When Ramona Burton became pregnant with her second child this year, the 37-year-old knew that her age put her baby at an elevated risk for
Burton and her husband didn't want to risk
Three versions of this test, which can be performed as early as 10 weeks into a pregnancy, have come onto the market since December 2011.
Tens of thousands of women have used them, according to the companies that sell the tests. But they are not subject to regulation by the
New medical technologies often challenge a health-care industry grappling with pressures to control costs. It's not yet clear whether the new tests will cut costs and miscarriages by reducing invasive prenatal diagnostic procedures such as amniocentesis or inflate costs because they're used by women who probably would never have opted for amnio because of miscarriage fears.
Behind the test
With the new tests, fragments of fetal DNA extracted from the mother's blood sample are checked for increased amounts of material from chromosomes 21, 18 and 13, a sign that the fetus carries three instead of the normal two copies of those chromosomes.
In this case, more is not better. Having an extra copy of 21, a condition called trisomy 21, is the main cause of Down syndrome, while having a third copy of 18, a condition called trisomy 18, causes a less common disorder named
Standard first-trimester screening for these
The new blood tests that assess fetal DNA rather than maternal blood perform better than standard screening, says Tufts scientist Diana Bianchi, whose research helped lay the groundwork for them. Bianchi sits on the scientific advisory board of Verinata Health, which launched its test, called Verifi, in March. "The problem is they're more expensive, so they can't be a primary screen," she says.
The tests generally are offered only to women whose age, family history or standard screening puts their fetus at a higher risk of having a chromosome abnormality — not to all women, as the standard screening tests are.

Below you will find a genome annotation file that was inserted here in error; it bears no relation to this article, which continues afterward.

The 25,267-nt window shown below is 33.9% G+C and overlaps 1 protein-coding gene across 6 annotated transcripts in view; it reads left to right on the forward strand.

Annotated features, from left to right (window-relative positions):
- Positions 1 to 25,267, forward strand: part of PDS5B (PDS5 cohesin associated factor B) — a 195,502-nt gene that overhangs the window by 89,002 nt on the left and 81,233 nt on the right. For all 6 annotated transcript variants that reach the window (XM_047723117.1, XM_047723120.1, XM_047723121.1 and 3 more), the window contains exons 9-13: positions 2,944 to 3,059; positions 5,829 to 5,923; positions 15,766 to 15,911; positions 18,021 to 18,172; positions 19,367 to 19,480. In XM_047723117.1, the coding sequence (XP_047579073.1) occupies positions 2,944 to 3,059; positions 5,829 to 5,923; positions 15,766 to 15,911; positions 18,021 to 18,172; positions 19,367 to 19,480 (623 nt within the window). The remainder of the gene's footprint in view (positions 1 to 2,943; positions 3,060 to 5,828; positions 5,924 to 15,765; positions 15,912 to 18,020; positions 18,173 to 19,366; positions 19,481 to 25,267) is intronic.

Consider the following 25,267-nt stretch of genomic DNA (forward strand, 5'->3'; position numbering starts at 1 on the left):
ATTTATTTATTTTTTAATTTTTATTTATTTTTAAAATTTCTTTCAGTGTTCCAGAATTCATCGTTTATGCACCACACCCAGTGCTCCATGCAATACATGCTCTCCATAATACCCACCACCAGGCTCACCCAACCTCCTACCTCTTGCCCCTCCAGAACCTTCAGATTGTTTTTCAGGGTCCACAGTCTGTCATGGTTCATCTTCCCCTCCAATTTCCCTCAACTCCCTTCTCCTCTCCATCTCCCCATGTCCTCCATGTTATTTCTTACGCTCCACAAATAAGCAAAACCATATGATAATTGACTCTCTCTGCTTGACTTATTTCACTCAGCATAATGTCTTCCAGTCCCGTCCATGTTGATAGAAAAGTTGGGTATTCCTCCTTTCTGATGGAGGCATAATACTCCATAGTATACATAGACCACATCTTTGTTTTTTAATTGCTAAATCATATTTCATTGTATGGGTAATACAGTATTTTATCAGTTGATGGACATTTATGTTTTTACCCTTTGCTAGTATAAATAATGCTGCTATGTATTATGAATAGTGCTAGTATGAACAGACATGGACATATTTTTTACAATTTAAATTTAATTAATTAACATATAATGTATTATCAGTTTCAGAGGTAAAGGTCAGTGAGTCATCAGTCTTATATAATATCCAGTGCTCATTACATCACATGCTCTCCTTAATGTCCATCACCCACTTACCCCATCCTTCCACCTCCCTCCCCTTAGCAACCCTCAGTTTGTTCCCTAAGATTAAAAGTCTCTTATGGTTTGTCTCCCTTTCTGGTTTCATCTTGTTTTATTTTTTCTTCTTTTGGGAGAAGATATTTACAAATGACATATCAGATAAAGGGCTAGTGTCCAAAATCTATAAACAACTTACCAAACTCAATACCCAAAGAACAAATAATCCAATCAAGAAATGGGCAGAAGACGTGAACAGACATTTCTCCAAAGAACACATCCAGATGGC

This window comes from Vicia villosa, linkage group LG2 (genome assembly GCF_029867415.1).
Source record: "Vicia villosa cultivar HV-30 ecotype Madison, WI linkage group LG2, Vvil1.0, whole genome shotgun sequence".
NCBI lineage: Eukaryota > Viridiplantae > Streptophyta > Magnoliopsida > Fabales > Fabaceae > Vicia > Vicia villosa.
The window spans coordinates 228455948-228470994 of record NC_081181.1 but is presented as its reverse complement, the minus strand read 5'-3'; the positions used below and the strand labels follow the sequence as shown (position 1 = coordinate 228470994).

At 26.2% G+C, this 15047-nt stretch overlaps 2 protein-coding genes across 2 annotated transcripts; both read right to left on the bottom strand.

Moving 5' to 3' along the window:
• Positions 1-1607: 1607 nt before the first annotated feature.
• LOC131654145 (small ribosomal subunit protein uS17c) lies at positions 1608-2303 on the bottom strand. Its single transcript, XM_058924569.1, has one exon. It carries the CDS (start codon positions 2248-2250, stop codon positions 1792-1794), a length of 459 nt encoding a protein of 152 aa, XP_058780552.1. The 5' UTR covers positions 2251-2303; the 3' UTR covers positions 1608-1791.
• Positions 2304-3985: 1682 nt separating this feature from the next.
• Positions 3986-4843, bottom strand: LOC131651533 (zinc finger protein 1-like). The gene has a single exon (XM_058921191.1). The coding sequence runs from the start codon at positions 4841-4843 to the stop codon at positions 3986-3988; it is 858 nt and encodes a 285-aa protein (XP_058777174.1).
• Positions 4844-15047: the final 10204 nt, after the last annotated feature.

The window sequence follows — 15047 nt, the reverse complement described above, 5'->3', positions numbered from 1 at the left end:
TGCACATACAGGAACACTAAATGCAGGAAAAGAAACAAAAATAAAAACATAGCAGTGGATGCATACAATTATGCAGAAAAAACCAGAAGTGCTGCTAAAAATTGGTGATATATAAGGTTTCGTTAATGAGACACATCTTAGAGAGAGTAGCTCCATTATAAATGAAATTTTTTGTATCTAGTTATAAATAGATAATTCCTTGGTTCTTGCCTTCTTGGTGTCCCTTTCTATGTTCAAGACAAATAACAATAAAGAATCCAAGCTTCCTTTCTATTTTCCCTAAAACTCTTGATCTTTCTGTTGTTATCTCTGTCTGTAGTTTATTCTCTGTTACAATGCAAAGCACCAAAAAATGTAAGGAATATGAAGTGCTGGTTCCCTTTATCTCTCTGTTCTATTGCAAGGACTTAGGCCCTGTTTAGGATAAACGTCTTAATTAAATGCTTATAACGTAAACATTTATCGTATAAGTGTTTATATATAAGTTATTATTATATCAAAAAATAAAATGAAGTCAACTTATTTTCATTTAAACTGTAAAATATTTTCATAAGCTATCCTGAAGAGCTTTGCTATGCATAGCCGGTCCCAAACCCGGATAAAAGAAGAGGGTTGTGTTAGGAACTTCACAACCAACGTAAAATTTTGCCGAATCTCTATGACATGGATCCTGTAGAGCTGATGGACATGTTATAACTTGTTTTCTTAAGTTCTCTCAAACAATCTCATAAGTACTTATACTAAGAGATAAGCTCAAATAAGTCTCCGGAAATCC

So far, major insurance companies, citing limited studies about the tests' accuracy and impact on patient care, consider them to be experimental and do not cover them.
The American College of Obstetricians and Gynecologists published its first opinion on the tests Nov. 20 and concluded they "should not be part of routine prenatal laboratory assessment." However, ACOG said, the tests can be offered to patients at increased risk of having a baby with a trisomy, as long as they are counseled beforehand about the tests' limitations. Previously, the National Society of Genetic Counselors and the International Society for Prenatal Diagnosis reached similar conclusions.
Because research has not yet proved that the new tests are as accurate as the standard invasive tests, all three organizations recommend that women with a positive result undergo amniocentesis or chorionic villus sampling to be sure.
For now at least, the companies that market the new tests appear to be eating much of the cost. For example, the most that women with insurance have to pay out of pocket is $235 for the MaterniT21 Plus test (list price $1,900) and $200 for Verifi (list price $1,200), even if their plan declines to cover the test. Both companies offer self-pay options for women without insurance: The price is $450 to $500 for MaterniT21 Plus and an "introductory price" of $495 for Verifi.